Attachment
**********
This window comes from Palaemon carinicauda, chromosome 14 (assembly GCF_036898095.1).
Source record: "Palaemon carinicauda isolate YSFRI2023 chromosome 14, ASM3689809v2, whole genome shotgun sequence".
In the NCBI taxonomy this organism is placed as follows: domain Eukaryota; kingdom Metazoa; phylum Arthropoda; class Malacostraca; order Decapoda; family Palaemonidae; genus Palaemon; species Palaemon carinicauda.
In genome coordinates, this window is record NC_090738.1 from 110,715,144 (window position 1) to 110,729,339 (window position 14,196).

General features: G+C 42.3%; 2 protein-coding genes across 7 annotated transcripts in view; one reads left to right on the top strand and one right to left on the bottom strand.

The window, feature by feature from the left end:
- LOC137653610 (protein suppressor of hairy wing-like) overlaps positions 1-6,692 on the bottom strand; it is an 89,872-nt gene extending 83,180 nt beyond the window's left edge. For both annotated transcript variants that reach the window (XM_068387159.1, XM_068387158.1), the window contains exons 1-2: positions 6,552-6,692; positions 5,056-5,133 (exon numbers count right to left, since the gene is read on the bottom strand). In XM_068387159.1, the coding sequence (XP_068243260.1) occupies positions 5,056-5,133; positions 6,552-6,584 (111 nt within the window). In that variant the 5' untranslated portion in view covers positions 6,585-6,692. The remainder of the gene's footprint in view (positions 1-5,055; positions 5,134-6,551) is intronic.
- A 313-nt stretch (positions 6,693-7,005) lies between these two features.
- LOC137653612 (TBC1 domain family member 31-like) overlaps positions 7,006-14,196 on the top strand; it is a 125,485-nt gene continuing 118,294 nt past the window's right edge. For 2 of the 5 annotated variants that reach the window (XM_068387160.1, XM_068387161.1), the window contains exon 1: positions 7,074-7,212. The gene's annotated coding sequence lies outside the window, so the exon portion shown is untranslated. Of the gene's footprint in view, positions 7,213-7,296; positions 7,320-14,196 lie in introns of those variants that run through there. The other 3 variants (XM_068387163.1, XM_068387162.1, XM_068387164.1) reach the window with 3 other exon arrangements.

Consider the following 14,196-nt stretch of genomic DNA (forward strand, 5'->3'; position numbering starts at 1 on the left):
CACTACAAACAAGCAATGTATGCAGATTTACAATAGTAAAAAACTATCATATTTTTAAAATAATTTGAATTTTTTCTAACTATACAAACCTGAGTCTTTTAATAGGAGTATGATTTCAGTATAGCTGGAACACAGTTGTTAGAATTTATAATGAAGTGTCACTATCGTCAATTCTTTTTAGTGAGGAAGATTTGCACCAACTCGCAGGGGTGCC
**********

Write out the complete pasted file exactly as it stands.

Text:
This window comes from Palaemon carinicauda, chromosome 14 (assembly GCF_036898095.1).
Source record: "Palaemon carinicauda isolate YSFRI2023 chromosome 14, ASM3689809v2, whole genome shotgun sequence".
In the NCBI taxonomy this organism is placed as follows: domain Eukaryota; kingdom Metazoa; phylum Arthropoda; class Malacostraca; order Decapoda; family Palaemonidae; genus Palaemon; species Palaemon carinicauda.
In genome coordinates, this window is record NC_090738.1 from 110,715,144 (window position 1) to 110,729,339 (window position 14,196).

General features: G+C 42.3%; 2 protein-coding genes across 7 annotated transcripts in view; one reads left to right on the top strand and one right to left on the bottom strand.

The window, feature by feature from the left end:
- LOC137653610 (protein suppressor of hairy wing-like) overlaps positions 1-6,692 on the bottom strand; it is an 89,872-nt gene extending 83,180 nt beyond the window's left edge. For both annotated transcript variants that reach the window (XM_068387159.1, XM_068387158.1), the window contains exons 1-2: positions 6,552-6,692; positions 5,056-5,133 (exon numbers count right to left, since the gene is read on the bottom strand). In XM_068387159.1, the coding sequence (XP_068243260.1) occupies positions 5,056-5,133; positions 6,552-6,584 (111 nt within the window). In that variant the 5' untranslated portion in view covers positions 6,585-6,692. The remainder of the gene's footprint in view (positions 1-5,055; positions 5,134-6,551) is intronic.
- A 313-nt stretch (positions 6,693-7,005) lies between these two features.
- LOC137653612 (TBC1 domain family member 31-like) overlaps positions 7,006-14,196 on the top strand; it is a 125,485-nt gene continuing 118,294 nt past the window's right edge. For 2 of the 5 annotated variants that reach the window (XM_068387160.1, XM_068387161.1), the window contains exon 1: positions 7,074-7,212. The gene's annotated coding sequence lies outside the window, so the exon portion shown is untranslated. Of the gene's footprint in view, positions 7,213-7,296; positions 7,320-14,196 lie in introns of those variants that run through there. The other 3 variants (XM_068387163.1, XM_068387162.1, XM_068387164.1) reach the window with 3 other exon arrangements.

Consider the following 14,196-nt stretch of genomic DNA (forward strand, 5'->3'; position numbering starts at 1 on the left):
CACTACAAACAAGCAATGTATGCAGATTTACAATAGTAAAAAACTATCATATTTTTAAAATAATTTGAATTTTTTCTAACTATACAAACCTGAGTCTTTTAATAGGAGTATGATTTCAGTATAGCTGGAACACAGTTGTTAGAATTTATAATGAAGTGTCACTATCGTCAATTCTTTTTAGTGAGGAAGATTTGCACCAACTCGCAGGGGTGCC